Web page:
FURIOUS parents have hit out at a school’s decision to open for just two hours of lessons.
Cardiff West Community High School asked year groups to come in for just over two hours on the first few days of term, WalesOnline reports.
Angry mums and dads blasted the decision as “pointless” and “not worth the hassle”.
Year seven and eight pupils were told to come in between 8.45 and 11am, on Thursday, January 6 and Friday, January 7 – with those in years nine and ten asked to attend between 11.20am and 1.20pm.
It is understood year 11 pupils returned for a full day of face-to-face learning yesterday, with the entire school planned to return full-time next week, if staffing levels can accommodate the move.
A spokesperson for the school in Wales said there were a “number of reasons” for the short schooldays.
The spokesperson said: “Like every school in Wales, we are constantly having to assess staffing levels and introduce mitigations according.
“There were a number of reasons why the school has opened in this way today, and why we felt that it was beneficial for the pupils to attend, including providing wellbeing check-ins for the children and young people, giving them an opportunity to familiarise themselves with the new Covid-19 health and safety measures in place, and to provide a focus on Year 11 exams.”
But parents said the two-hours of face-to-face with teachers wasn’t worth the hassle of getting little ones up for school, or spending money on bus fare.
Mum Sophie, 30, whose son is in year seven, said: “It looks like all they’re looking for is a mark on the register – because what can they actually get done from 8.45am until 11am?
“It just doesn’t make sense.”
She added: “If they were full days, I probably would have sent him because it would have been worth it. But it’s four hours over two days – it’s just bizarre.”
Another mum told how her son – who attends a different school – had gone back full time.
But she said her daughter, in year eight at Cardiff West, was going back for just a few hours.
She said: “I don’t drive and my partner is working, so I have to take my daughter out in the cold, and wait around in the cold.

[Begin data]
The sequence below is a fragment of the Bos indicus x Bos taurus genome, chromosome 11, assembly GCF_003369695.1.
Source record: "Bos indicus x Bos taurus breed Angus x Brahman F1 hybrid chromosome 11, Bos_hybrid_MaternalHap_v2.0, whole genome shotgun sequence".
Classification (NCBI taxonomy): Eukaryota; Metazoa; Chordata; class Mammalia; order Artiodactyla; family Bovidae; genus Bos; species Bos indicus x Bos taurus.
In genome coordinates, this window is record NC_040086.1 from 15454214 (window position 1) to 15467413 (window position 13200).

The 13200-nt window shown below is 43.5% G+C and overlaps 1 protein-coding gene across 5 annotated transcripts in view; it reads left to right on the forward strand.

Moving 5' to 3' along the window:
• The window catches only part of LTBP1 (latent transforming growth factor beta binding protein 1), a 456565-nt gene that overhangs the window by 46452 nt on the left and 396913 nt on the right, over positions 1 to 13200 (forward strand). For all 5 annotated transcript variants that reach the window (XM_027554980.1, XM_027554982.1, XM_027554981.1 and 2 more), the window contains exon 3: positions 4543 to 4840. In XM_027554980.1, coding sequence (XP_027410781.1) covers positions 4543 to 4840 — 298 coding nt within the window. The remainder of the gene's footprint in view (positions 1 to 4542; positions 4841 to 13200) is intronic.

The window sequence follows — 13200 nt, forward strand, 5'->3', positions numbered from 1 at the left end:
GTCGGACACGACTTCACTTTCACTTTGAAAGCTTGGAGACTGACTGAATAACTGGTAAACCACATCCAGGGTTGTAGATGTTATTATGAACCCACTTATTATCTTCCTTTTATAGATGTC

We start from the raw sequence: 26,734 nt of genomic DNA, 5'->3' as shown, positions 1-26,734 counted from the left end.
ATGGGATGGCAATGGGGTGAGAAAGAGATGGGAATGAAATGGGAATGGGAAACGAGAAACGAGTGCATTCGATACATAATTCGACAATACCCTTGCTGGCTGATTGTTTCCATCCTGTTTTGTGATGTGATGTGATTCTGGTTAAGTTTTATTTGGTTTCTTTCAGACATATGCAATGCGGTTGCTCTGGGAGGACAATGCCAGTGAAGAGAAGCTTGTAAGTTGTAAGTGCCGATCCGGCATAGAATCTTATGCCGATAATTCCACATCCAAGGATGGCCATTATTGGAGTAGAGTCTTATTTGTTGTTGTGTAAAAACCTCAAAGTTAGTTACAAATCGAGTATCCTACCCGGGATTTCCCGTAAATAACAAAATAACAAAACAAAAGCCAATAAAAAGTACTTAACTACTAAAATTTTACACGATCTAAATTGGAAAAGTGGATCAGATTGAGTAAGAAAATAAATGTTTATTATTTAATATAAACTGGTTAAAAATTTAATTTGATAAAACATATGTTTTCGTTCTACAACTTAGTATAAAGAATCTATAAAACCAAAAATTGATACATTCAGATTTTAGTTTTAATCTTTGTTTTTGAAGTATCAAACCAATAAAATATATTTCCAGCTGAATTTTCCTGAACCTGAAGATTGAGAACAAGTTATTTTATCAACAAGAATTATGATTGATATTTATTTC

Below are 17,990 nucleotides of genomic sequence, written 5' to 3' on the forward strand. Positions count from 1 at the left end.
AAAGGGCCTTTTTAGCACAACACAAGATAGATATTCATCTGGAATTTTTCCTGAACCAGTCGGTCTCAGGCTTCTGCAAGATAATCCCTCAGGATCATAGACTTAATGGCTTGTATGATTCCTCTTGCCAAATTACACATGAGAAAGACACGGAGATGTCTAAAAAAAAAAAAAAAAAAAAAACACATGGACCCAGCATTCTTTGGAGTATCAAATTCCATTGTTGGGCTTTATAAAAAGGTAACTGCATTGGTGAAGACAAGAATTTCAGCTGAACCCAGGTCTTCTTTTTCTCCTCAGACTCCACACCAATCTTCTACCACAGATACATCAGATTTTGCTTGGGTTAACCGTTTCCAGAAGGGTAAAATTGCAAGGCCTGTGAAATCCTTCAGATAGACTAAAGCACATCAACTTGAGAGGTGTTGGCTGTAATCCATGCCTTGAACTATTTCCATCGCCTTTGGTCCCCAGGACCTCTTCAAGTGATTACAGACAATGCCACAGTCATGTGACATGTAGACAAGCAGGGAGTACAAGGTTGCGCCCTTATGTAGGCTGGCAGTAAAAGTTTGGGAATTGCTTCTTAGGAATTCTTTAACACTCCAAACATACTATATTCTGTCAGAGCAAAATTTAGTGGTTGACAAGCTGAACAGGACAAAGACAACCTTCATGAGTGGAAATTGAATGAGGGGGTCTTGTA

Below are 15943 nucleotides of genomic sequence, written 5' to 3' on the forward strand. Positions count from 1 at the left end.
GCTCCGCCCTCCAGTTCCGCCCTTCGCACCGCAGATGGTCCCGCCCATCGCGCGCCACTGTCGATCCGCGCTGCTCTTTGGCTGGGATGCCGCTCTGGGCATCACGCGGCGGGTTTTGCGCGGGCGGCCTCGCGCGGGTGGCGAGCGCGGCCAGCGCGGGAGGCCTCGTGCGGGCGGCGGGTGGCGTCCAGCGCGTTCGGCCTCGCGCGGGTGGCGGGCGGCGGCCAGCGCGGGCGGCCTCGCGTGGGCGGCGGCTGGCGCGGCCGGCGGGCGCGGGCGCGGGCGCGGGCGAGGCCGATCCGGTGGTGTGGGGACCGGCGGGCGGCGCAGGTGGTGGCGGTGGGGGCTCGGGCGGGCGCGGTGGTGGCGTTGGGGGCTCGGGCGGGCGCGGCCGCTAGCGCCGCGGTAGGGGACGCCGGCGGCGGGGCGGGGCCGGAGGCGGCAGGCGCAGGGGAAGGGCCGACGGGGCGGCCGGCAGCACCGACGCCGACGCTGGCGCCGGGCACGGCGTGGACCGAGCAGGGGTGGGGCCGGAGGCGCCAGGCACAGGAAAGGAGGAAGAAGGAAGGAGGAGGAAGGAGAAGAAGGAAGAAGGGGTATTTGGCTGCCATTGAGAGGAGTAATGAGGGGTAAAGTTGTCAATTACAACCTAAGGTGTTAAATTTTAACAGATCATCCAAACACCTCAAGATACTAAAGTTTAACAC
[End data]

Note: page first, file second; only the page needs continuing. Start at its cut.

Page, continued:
“It is pointless to go home, as by the time I get home, it will be time to get her again. I don’t see why other schools go back full time and they are not.”
But another mum said she supported the unusual timetable, adding any face-to-face time was “worth it” for her year eight son.
She said: “I sent him in because he genuinely needs all the help he can get.”
It comes as teaching union bosses urged schools to ignore government guidance and enforce tougher Covid rules in schools.
They encouraged teachers to stagger start times, reintroduce bubbles, avoid mixing classes if there are absences and continue using PCR tests – despite ministers insisting keeping schools open was their “absolute priority”.
And teaching staff have warned pupils could be sent home from lessons en masse within weeks due to rising Covid cases causing a potential staffing crisis.
Head teachers have warned that areas with higher cases could struggle with finding enough supply teachers to cover gaps caused by isolating staff.
But their warnings come after a string of hugely positive studies show Omicron IS milder than other strains, with the first official UK report revealing the risk of hospitalisation is 50 to 70 per cent lower than with Delta.
Covid booster jabs protect against Omicron and offer the best chance to get through the pandemic, health officials have repeatedly said.
The Sun’s Jabs Army campaign is helping get the vital extra vaccines in Brits’ arms to ward off the need for any new restrictions.
A spokesperson for Cardiff West Community High School said: “Pupils in Years 7 to 10 are having at least two hours face-to-face with their tutors today, and those hours will start to increase tomorrow, before returning to normal on Monday, dependent on staffing levels.
“Year 11 pupils returned to a full day of face-to-face learning today, as they continue preparations for their forthcoming exams.
“All pupils in years 7 to 10 are being given work to do at home, and Year 7 and Year 8 pupils are able to remain in school for the rest of the day, if their parents have taken up that offer.”
And a spokesperson for Cardiff Council said: “In line with Welsh Government guidance, schools in Cardiff undertook two planning days at the beginning of the spring term this week, to allow for staffing capacity to be assessed and to put the necessary measures in place to support the safe return of pupils from today, Thursday 6th January.
“Discussions with Welsh Government are ongoing as the position develops and the Council will continue to support schools to plan mitigations as part of individual school risk assessments.
“Decisions will be made on a school-by-school basis, and they will introduce possible mitigations in response to pressures at a local level. Currently there are no Cardiff schools reporting that closures are necessary due to Covid-19.”
Source: The Sun